It is a further object of this disclosure to provide a method of photocatalytically reducing CO2 under visible light illumination utilizing a sensitized photocatalyst in a CO2 and H2O environment. 

One or more embodiments of the present invention relates to a method for photocatalytically reducing CO2 in the presence of hydrogen using a sensitized photocatalyst. 

(Again, plain old water, H2O, serves as the source of the needed "hydrogen".)

The band gap of the semiconductor sensitizer and/or the wide band gap semiconductor material may be altered to form more advantageous Type II band alignments and photoexcitation under visible light using the quantum size effect. In a particular embodiment, the semiconductor sensitizer has diameter less than 50 nm and the wide band gap semiconductor material has a diameter less than 100 nm. In certain embodiments, the semiconductor sensitizer, the wide band gap semiconductor material, and the transition metal co-catalyst may be a plurality of particles, where individual particles in each plurality combine to produce the sensitized photocatalyst.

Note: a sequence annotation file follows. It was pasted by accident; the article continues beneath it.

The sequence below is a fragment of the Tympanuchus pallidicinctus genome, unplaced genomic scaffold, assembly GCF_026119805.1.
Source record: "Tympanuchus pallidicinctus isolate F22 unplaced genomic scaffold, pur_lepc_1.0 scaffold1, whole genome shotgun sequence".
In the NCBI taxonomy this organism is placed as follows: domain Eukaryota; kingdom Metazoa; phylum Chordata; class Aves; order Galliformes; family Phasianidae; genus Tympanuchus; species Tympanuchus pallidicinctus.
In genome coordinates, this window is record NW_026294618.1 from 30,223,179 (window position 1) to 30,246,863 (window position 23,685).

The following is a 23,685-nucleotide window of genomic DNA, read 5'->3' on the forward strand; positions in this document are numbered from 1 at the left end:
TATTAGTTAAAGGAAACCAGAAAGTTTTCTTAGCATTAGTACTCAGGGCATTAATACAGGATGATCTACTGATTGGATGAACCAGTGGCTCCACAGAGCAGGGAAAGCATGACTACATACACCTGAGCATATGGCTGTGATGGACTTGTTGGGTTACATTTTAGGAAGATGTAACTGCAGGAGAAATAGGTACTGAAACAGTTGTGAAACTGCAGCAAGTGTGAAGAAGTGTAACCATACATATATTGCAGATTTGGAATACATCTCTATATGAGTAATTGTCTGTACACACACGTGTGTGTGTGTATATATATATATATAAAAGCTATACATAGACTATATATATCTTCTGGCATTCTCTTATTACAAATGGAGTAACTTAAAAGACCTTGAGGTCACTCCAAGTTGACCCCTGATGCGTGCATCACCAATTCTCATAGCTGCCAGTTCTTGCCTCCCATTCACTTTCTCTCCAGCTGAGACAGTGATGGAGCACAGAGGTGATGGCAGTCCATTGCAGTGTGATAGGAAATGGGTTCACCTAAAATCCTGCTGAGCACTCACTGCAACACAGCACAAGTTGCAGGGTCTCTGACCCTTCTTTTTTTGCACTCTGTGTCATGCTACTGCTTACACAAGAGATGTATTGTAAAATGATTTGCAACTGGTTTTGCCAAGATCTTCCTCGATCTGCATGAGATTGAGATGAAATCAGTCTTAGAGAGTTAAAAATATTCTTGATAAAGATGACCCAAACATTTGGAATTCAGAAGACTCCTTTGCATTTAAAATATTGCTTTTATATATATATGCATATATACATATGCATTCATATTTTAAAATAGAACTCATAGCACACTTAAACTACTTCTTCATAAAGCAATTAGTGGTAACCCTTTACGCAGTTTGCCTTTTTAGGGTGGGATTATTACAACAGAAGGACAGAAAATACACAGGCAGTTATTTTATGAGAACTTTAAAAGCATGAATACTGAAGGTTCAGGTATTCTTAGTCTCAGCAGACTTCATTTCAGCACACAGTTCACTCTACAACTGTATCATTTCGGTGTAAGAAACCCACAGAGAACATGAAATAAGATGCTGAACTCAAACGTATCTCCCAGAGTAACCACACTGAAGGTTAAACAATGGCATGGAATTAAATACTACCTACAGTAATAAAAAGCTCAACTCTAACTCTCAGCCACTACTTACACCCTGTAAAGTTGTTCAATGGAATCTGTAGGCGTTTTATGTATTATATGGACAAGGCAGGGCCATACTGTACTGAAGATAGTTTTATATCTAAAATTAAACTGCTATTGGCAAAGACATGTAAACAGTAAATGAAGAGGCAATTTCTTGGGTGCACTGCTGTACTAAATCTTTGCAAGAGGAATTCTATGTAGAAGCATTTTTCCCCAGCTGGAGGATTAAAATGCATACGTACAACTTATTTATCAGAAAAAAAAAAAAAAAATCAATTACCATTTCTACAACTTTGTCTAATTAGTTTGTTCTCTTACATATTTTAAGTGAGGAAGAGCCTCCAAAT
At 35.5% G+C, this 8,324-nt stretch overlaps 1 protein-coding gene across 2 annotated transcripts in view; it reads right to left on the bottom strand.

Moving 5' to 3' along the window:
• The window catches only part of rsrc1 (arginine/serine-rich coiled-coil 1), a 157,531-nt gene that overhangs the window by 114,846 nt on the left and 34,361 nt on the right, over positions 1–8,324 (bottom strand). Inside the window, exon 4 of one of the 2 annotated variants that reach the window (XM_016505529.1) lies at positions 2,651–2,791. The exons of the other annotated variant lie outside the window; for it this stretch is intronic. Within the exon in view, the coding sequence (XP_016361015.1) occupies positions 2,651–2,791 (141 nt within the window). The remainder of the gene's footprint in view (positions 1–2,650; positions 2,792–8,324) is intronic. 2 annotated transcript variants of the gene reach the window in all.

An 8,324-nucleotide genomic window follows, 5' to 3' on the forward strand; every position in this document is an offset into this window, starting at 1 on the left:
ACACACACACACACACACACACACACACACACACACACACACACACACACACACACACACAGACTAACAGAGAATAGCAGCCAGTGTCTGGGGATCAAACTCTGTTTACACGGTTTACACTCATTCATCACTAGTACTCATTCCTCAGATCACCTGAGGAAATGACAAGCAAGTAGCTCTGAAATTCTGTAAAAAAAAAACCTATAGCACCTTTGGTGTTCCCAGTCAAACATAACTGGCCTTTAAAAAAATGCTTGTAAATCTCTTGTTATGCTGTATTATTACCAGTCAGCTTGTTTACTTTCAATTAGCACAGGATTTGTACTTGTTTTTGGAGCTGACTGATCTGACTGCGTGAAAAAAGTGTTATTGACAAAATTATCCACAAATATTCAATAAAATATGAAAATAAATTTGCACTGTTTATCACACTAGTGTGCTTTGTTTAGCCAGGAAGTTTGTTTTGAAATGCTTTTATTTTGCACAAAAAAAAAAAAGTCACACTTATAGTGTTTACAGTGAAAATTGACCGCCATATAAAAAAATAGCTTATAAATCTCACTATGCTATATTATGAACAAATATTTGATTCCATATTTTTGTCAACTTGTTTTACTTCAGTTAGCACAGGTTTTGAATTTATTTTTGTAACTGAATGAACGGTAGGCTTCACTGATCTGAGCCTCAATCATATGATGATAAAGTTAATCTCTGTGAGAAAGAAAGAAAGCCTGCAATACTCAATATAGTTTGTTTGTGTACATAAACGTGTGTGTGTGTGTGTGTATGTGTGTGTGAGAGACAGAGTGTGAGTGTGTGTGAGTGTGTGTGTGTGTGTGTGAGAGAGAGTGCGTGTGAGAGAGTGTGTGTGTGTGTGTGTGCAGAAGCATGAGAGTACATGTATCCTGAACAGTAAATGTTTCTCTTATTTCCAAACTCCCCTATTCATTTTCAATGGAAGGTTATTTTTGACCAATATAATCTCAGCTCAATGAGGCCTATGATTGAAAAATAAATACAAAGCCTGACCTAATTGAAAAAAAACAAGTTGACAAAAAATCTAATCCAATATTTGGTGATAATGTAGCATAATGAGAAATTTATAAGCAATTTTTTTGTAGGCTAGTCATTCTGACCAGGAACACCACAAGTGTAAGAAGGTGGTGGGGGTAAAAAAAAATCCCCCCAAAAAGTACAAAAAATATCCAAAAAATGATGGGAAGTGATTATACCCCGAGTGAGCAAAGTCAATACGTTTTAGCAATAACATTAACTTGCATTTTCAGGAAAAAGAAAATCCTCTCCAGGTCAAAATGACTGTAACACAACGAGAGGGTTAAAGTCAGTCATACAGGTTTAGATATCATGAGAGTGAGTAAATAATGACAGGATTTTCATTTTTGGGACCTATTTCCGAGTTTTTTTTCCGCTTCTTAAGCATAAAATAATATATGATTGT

The method may be utilized to produce product molecules following the photocatalytic reduction of CO2 with visible light illumination. In a particular embodiment, the product molecules are comprised of hydrocarbons, such as CH4 (Methane), CH3OH (Methanol), and others. The method may be utilized for production of additional product molecules, such as CO and H2".

--------------------------------- 

Note, in addition to making substitute natural gas Methane and fuel alcohol Methanol out of Carbon Dioxide, as harvested from whatever handy source, and Water, in a process powered by solar light energy, this United States Department of Energy artificial photosynthesis technology can also convert CO2 and H2O into Carbon Monoxide, "CO", and Hydrogen, "H2", which, together, comprise a hydrocarbon synthesis gas, or syngas, that, as seen in:

Bayer Improves Fischer-Tropsch Hydrocarbon Synthesis | Research & Development | News; concerning: "United States Patent 8,557,880 - Multi-stage Adiabatic Method for Performing the Fischer-Tropsch Synthesis; 2013; Inventors: Ralph Schellen, et. al., Germany and Texas; Assignee: Bayer Intellectual Property GmbH, Germany; Abstract: The present invention relates to a multistage adiabatic process for performing the Fischer-Tropsch synthesis at low temperatures, in which the synthesis is performed in 5 to 40 series-connected reaction zones under adiabatic conditions. Claims: Process for preparing liquid hydrocarbons from the process gases carbon monoxide and hydrogen";